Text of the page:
My african garden is beautiful between the months of December and April, it's lush, green and full of life, so much so that I named our house "Little Eden" when we first moved, here seven years ago.
Then what we call winter arrives and the garden slowly becomes dry, the rains have gone and it gets a little colder. I say what we call "winter" because it's not like the winters that I grew up with in England, wet, cold and dark. It is still beautiful, the sun shines all day, in fact the colours of winter are amazing, but it comes at a price.
Slowly the grass dies until it resembles a dust bowl. Every day it gets baked by the African sun and the ants feed off the few roots that remain until you wonder if the grass will ever survive. In fact you convince yourself each year that it is definitely dead this time.
Around the end of October all conversations are sprinkled with the topic of the coming rains. "I hope we get good rains this year" "I wonder if the rains will be early or late". There is an anticipation and a hope that the season brings, drought stricken for several months especially for those of us who rely on rainwater for our houses, we wait patiently for our water tanks to be filled.
Each day in November we anxiously look at the sky, check the weather reports and pray for the rain. Then often there is a sudden drop in temperature, or a sudden increase in humidity and then there's the smell, and those first few drops of life giving water fall from the sky. Children will leave the house where they have been trying to keep cool and will dance in the rains, some adults too. It's one of the few times that we actually embrace getting drenched, it's a quenching, satisfying delight.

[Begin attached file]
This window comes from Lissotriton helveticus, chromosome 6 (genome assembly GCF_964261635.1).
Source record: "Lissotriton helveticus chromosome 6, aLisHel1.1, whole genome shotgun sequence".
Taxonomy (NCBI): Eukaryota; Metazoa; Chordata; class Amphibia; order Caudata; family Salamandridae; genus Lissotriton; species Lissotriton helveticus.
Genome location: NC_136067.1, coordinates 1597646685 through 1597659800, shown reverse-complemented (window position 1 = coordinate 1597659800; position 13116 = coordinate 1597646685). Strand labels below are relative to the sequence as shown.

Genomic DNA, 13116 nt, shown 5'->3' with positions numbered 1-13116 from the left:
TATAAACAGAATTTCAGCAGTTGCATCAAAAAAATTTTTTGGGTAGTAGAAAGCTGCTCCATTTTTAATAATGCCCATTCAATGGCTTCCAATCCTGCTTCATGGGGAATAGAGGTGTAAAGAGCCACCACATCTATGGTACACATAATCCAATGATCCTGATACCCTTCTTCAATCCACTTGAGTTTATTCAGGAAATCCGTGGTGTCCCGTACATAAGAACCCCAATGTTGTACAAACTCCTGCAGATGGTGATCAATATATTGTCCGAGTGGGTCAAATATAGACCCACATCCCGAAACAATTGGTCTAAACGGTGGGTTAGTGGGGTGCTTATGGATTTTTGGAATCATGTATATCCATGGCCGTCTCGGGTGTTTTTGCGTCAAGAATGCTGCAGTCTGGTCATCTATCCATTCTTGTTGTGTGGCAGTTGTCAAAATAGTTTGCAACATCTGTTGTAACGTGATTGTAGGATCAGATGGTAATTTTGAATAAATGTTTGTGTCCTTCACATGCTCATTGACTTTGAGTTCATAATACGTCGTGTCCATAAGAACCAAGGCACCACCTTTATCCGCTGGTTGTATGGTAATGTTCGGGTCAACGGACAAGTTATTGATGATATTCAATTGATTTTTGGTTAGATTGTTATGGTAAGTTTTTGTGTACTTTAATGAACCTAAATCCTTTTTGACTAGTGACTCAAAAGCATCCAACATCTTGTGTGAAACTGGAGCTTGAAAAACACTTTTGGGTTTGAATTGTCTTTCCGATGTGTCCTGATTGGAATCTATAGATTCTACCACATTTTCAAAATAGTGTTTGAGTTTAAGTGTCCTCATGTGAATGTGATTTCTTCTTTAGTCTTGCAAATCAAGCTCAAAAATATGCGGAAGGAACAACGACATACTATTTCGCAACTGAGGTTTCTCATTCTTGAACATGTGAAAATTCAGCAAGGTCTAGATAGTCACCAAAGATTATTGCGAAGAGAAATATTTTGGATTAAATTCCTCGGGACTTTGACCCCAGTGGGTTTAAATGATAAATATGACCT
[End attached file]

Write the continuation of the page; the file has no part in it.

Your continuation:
A few days later, we notice the first few shoots of green in the areas where the grass used to be. We don't quite believe it but a few more days pass and yes sure enough, there is no denying it, the grass is growing again, and it grows fast! Within a week there is a soft blanket of green covering most of what was dust last week.
This year it struck me more than ever, and I marvelled at God's grace. Times are tough here in Zimbabwe right now, hope is waning if not dead. People are despondent, frustrated, in despair. They talk of getting out or trying to survive, there is little hope in the government to turn things around. Bond notes loom, fuel is short, systems are broken, police are corrupt, it seems......hopeless.
But as I marvelled at the grass, just a few showers of rain and new life emerges, it reminded me of grace and power, the power in the midst of the impossible. Life raising, miracle working power.
Many things seem dead or lost in our lives and sometime we lose hope, but hope is never really lost, it waits for the rain, it doesn't need much, just enough, enough to start the growth, enough to split the seed, enough to awaken the roots. Faith is like rain, Jesus himself told us, "If you have faith like a grain of mustard seed, you will say to this mountain, 'move from here to there,' and it will move, and nothing will be impossible for you". (Mt. 17:20)
May you in your season of barren dryness, take your seed of hope, plant it in the soil of God's grace and wait patiently with faith for the rain, because if you cling to hope, the rain will surely come.